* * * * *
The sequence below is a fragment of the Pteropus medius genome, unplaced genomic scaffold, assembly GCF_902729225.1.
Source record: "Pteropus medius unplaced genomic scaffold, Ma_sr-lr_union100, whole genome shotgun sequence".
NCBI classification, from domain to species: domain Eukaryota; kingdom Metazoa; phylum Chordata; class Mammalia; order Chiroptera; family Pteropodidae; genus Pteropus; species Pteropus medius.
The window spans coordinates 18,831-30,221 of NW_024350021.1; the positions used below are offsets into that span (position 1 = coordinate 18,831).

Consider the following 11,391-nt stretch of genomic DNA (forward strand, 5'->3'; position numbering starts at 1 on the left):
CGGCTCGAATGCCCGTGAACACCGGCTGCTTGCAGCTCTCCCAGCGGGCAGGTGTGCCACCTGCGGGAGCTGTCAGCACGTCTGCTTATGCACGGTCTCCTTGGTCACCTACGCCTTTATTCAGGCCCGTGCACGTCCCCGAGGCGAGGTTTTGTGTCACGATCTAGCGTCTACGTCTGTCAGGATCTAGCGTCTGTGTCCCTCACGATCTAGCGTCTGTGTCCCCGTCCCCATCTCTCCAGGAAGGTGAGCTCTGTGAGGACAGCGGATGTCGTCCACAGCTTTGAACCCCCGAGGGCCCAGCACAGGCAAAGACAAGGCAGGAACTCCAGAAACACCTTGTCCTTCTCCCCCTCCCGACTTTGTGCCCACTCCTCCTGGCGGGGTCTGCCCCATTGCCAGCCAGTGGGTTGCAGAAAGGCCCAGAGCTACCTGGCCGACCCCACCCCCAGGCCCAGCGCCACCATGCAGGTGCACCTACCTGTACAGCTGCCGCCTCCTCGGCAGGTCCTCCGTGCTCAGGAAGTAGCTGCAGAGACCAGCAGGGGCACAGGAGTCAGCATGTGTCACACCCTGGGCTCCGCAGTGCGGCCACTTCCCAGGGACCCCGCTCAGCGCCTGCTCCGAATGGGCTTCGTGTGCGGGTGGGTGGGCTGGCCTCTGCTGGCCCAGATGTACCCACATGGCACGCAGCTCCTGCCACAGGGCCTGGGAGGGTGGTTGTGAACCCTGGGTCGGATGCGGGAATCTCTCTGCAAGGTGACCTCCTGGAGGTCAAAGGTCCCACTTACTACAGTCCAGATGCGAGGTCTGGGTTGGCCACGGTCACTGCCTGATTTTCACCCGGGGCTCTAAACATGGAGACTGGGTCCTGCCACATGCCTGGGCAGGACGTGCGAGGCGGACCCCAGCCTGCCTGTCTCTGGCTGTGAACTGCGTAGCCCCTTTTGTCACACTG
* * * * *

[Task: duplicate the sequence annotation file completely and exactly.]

The sequence below is a fragment of the Pteropus medius genome, unplaced genomic scaffold, assembly GCF_902729225.1.
Source record: "Pteropus medius unplaced genomic scaffold, Ma_sr-lr_union100, whole genome shotgun sequence".
NCBI classification, from domain to species: domain Eukaryota; kingdom Metazoa; phylum Chordata; class Mammalia; order Chiroptera; family Pteropodidae; genus Pteropus; species Pteropus medius.
The window spans coordinates 18,831-30,221 of NW_024350021.1; the positions used below are offsets into that span (position 1 = coordinate 18,831).

Consider the following 11,391-nt stretch of genomic DNA (forward strand, 5'->3'; position numbering starts at 1 on the left):
CGGCTCGAATGCCCGTGAACACCGGCTGCTTGCAGCTCTCCCAGCGGGCAGGTGTGCCACCTGCGGGAGCTGTCAGCACGTCTGCTTATGCACGGTCTCCTTGGTCACCTACGCCTTTATTCAGGCCCGTGCACGTCCCCGAGGCGAGGTTTTGTGTCACGATCTAGCGTCTACGTCTGTCAGGATCTAGCGTCTGTGTCCCTCACGATCTAGCGTCTGTGTCCCCGTCCCCATCTCTCCAGGAAGGTGAGCTCTGTGAGGACAGCGGATGTCGTCCACAGCTTTGAACCCCCGAGGGCCCAGCACAGGCAAAGACAAGGCAGGAACTCCAGAAACACCTTGTCCTTCTCCCCCTCCCGACTTTGTGCCCACTCCTCCTGGCGGGGTCTGCCCCATTGCCAGCCAGTGGGTTGCAGAAAGGCCCAGAGCTACCTGGCCGACCCCACCCCCAGGCCCAGCGCCACCATGCAGGTGCACCTACCTGTACAGCTGCCGCCTCCTCGGCAGGTCCTCCGTGCTCAGGAAGTAGCTGCAGAGACCAGCAGGGGCACAGGAGTCAGCATGTGTCACACCCTGGGCTCCGCAGTGCGGCCACTTCCCAGGGACCCCGCTCAGCGCCTGCTCCGAATGGGCTTCGTGTGCGGGTGGGTGGGCTGGCCTCTGCTGGCCCAGATGTACCCACATGGCACGCAGCTCCTGCCACAGGGCCTGGGAGGGTGGTTGTGAACCCTGGGTCGGATGCGGGAATCTCTCTGCAAGGTGACCTCCTGGAGGTCAAAGGTCCCACTTACTACAGTCCAGATGCGAGGTCTGGGTTGGCCACGGTCACTGCCTGATTTTCACCCGGGGCTCTAAACATGGAGACTGGGTCCTGCCACATGCCTGGGCAGGACGTGCGAGGCGGACCCCAGCCTGCCTGTCTCTGGCTGTGAACTGCGTAGCCCCTTTTGTCACACTG